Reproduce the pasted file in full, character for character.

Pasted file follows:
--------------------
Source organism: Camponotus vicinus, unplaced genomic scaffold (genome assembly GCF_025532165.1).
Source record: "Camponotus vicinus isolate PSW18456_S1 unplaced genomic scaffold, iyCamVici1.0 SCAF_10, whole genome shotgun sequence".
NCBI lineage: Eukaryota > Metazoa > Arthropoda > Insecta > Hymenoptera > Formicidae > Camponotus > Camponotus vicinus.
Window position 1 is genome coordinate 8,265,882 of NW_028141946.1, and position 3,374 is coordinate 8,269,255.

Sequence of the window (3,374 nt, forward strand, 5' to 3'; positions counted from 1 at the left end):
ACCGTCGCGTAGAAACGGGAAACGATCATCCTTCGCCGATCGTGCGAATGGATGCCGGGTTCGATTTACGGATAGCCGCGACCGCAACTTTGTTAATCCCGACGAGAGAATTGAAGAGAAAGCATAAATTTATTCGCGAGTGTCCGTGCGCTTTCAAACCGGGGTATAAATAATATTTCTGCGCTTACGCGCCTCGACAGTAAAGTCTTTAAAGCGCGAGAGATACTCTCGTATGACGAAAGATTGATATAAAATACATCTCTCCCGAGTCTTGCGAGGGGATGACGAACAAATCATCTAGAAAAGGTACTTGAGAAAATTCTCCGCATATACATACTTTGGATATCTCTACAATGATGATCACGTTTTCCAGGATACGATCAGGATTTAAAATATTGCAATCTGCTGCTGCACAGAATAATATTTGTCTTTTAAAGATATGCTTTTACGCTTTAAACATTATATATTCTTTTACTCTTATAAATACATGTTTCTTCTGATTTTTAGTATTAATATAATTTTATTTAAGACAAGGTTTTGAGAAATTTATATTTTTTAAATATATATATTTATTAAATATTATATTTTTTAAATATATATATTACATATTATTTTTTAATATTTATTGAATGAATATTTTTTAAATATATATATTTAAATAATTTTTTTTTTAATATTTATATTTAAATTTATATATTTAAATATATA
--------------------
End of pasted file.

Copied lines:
Source organism: Camponotus vicinus, unplaced genomic scaffold (genome assembly GCF_025532165.1).
Source record: "Camponotus vicinus isolate PSW18456_S1 unplaced genomic scaffold, iyCamVici1.0 SCAF_10, whole genome shotgun sequence".
NCBI lineage: Eukaryota > Metazoa > Arthropoda > Insecta > Hymenoptera > Formicidae > Camponotus > Camponotus vicinus.
Window position 1 is genome coordinate 8,265,882 of NW_028141946.1, and position 3,374 is coordinate 8,269,255.

Sequence of the window (3,374 nt, forward strand, 5' to 3'; positions counted from 1 at the left end):
ACCGTCGCGTAGAAACGGGAAACGATCATCCTTCGCCGATCGTGCGAATGGATGCCGGGTTCGATTTACGGATAGCCGCGACCGCAACTTTGTTAATCCCGACGAGAGAATTGAAGAGAAAGCATAAATTTATTCGCGAGTGTCCGTGCGCTTTCAAACCGGGGTATAAATAATATTTCTGCGCTTACGCGCCTCGACAGTAAAGTCTTTAAAGCGCGAGAGATACTCTCGTATGACGAAAGATTGATATAAAATACATCTCTCCCGAGTCTTGCGAGGGGATGACGAACAAATCATCTAGAAAAGGTACTTGAGAAAATTCTCCGCATATACATACTTTGGATATCTCTACAATGATGATCACGTTTTCCAGGATACGATCAGGATTTAAAATATTGCAATCTGCTGCTGCACAGAATAATATTTGTCTTTTAAAGATATGCTTTTACGCTTTAAACATTATATATTCTTTTACTCTTATAAATACATGTTTCTTCTGATTTTTAGTATTAATATAATTTTATTTAAGACAAGGTTTTGAGAAATTTATATTTTTTAAATATATATATTTATTAAATATTATATTTTTTAAATATATATATTACATATTATTTTTTAATATTTATTGAATGAATATTTTTTAAATATATATATTTAAATAATTTTTTTTTTAATATTTATATTTAAATTTATATATTTAAATATATA